Why Monitor Your Domain Name?
A domain name is a distinctive mark, one that lets your customers, your suppliers, all of your contacts know who they are communicating with on the Internet. Depending on the popularity of your brand, your domain name may be subjected to counterfeiting or abuse, in the form of cybersquatting. This can damage or abuse your online identity, allowing others to masquerade as you, to their advantage.
As you may already know, ICANN, the regulatory authority for domain names, authorized the principal registries (.com, .net, .org ...) to increase their pricing in 2007. Of course, the registries were not slow to take advantage of the opportunity. A 7% increase in 2007, and a further 7% in 2008, was followed by yet another 7% increase in mid 2010. Now, Verisign will once again be increasing prices, theortically for the last time, on 15 January 2012 by a further 7%. This makes for a total real increase of 31%, which, given the margins on the product is an enormous pill to swallow. Here is what we will do for you...
With its contract with ICANN allowing for 7% price increases per year Verisign has announced that it will again be executing this and raising the prices of COM domains to $7.34 from July 1 2010, and NET domains to $4.65. This has increased the COM price from its original base of $6 in just 3 years.
When we last spoke to Verisign at ICANN Sydney 2009 they suggested further price increases were unlikely. What's changed?
With the approach of the ICANN domain name liberalisation due early next year, this could either cement COMs status as a premium extension, or drive people to look for and explore other extensions. What do you think?
This is so that we do not forget that are are part of a larger union, Europe, and that all of us have an important role to play this weekend: vote!
As you know we've been working on our hosting product at Gandi for 2 years now and getting the technology right was very important for us. If we don't believe in what we're doing we can't expect you to too. Now we've fully launched our virtualised hosting offer based on Xen technology and have 5000 customers already upon us, so we hope this is some indication that we're getting it right. But why did we choose virtualisation? Because it is the future for web hosting. Why is it the future of web hosting? Because it can do anything other types of hosting can, but with greater flexibility, more resilience and often cheaper too.
Follow our recent article "Why domain name services are not all equal" we thought we'd keep you up-to-date on some other industry articles along the same lines. Techcrunch has published this great summary about top registrars using "domain warehousing" to profit from their customers expired domains. The article cites an original article by Andrew Allemann at Domain Name Wire who gathered the information. Interesting stuff.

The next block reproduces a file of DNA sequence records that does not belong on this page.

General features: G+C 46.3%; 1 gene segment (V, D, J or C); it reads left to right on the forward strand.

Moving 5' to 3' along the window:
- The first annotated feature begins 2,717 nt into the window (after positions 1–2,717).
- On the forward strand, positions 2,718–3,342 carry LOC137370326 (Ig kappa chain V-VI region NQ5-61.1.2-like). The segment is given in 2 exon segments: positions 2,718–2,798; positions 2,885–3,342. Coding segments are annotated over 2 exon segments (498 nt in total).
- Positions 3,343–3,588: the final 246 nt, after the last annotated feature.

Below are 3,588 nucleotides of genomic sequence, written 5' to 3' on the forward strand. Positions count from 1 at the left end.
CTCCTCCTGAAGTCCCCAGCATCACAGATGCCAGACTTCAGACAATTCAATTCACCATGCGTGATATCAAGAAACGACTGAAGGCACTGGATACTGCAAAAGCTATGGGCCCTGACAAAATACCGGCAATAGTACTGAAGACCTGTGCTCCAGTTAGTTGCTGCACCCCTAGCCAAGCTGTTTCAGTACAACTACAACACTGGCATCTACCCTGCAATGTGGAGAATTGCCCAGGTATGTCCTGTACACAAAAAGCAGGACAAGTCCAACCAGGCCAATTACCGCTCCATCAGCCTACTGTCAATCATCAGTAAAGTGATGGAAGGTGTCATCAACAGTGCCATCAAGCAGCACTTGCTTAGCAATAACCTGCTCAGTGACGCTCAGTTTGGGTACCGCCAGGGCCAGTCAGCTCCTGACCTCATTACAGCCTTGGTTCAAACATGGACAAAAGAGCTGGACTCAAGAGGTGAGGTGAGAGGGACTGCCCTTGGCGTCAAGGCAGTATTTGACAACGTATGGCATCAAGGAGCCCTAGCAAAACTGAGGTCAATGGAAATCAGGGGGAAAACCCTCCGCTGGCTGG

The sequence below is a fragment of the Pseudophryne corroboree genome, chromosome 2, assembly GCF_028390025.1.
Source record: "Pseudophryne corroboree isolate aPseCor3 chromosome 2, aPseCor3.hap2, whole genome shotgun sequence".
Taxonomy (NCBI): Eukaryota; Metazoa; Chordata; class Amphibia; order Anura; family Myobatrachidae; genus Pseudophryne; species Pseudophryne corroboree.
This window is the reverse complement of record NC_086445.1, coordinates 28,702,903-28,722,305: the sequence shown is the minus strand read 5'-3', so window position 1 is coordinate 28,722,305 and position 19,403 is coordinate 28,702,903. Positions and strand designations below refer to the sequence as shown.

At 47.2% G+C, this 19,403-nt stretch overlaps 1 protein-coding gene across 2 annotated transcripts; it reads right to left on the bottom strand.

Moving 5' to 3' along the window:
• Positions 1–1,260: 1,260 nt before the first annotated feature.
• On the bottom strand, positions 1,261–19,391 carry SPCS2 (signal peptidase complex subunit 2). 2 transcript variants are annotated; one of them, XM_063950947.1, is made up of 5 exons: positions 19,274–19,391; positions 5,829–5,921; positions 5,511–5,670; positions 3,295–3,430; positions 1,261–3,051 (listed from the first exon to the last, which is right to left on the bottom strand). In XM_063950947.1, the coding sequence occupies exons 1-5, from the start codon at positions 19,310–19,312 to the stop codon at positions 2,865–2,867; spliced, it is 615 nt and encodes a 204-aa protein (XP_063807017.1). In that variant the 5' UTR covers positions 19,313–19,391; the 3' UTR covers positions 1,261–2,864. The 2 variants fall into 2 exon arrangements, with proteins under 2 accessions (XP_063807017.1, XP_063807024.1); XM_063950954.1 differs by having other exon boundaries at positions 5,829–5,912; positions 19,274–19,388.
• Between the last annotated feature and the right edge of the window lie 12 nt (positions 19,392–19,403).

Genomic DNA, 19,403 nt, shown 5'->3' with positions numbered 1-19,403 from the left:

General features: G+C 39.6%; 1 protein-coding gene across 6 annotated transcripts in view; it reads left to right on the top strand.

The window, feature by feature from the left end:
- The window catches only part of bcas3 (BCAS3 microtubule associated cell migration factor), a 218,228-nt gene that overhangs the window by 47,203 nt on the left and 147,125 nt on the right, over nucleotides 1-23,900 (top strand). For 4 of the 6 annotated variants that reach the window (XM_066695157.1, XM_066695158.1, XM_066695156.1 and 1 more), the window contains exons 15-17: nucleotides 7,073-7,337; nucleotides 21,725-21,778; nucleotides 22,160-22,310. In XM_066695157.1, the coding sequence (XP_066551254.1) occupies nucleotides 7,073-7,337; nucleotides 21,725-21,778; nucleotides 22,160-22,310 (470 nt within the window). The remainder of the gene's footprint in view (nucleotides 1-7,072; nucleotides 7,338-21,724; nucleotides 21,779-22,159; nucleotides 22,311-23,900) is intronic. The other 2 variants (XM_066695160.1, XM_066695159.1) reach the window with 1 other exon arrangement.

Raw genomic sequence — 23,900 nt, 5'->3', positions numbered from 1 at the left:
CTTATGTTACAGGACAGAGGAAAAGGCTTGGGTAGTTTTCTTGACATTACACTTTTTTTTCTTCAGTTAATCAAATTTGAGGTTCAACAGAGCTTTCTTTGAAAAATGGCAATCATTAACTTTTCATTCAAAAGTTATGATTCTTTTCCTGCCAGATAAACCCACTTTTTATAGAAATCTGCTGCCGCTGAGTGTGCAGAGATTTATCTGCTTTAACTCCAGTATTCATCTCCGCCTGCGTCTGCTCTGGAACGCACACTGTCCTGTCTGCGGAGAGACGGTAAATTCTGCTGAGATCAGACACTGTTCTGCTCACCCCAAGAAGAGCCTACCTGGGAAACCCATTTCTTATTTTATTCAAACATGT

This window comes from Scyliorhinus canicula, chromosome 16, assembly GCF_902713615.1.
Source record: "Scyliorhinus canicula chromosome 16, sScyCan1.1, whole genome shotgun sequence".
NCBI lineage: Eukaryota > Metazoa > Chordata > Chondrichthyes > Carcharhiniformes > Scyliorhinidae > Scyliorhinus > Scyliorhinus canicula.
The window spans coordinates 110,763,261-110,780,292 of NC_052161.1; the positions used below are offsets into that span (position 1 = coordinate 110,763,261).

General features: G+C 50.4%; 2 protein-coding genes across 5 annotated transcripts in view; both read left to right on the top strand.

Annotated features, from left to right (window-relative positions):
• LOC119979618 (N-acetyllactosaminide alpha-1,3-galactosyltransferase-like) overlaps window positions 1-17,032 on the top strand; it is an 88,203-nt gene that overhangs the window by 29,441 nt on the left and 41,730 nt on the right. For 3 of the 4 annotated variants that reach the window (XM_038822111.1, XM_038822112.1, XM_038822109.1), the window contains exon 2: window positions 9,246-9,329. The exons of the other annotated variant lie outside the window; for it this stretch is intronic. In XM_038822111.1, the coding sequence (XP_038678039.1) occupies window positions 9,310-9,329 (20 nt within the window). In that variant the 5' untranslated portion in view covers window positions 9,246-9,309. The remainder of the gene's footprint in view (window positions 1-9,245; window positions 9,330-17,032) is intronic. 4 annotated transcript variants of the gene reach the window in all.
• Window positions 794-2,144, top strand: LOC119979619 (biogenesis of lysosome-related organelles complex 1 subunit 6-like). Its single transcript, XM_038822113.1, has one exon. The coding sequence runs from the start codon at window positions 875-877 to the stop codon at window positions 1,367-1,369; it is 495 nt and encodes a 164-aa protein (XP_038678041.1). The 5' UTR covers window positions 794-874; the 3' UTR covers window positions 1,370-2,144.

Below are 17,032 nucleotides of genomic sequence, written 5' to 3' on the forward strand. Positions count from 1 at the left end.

Some of you may have seen earlier in the year that ICANN (the body in charge of regulating the domain name space) announced that it was going to liberalise the market for domain name extensions, e.g. the bit that follows the last '.' in a name, .com, .net., .co.uk, .eu, etc.
What this means is that in theory anyone can apply to become a registry in their own right, and get .theirname so that you can buy domain names from them and get yourname.theirname. ICANN have now announced that the 'evaluation' process for new extensions will be costly, $185,000. Well costly for you and me, but perhaps not for funds or speculators.
But what is point in all this? Does it matter? Should we care?
The justification for doing it is that the internet is growing, more people are coming online, it allows more choice, blah, blah, blah. Which has some truth to it. But in some ways there is already an infinite number of domain names available across each of the roughly 280 existing TLDs (from .ac -> .zw - there should be a catchy alphabet song for them!).
But what does it mean for you, the customer? Well, it does mean you can get more choice. You will be able to buy yourdomain.something. Whether this helps is a different matter. Many of these new extensions will be quite specific, which may help, e.g. myplace.restaurant, or myhouse.london, but it may just create more and more confusion that your chosen name can have so many different extensions, which one is really you?
One result of this will probably be that more and more people will want to authenticate that their domain name, whatever unusual form it takes, can be explicitly linked to them. The most common way to do this at the moment it through SSL certificates, where a third party will guarantee that the domain is owned by a particular individual/company, and that you are browsing on that site in a secure way. So this is something to think about and watch out for...
There is one group of people that will undoubtedly benefit from this liberalisation and that is the spammers, advertisers and squatters.
In the old days if you wanted to protect your brand you could buy all 280 extensions. No longer. With a potentially limitless number of extensions, there is no way that you can get yourbrand.allofthem, so even the most well protected global brands may find a few more lawsuits on the horizon. The beneficiaries of this will be the squatters and advertisers who will use establishedbrand.newtld as an advertising site, or domain auction target (buy this one back, for $xxx).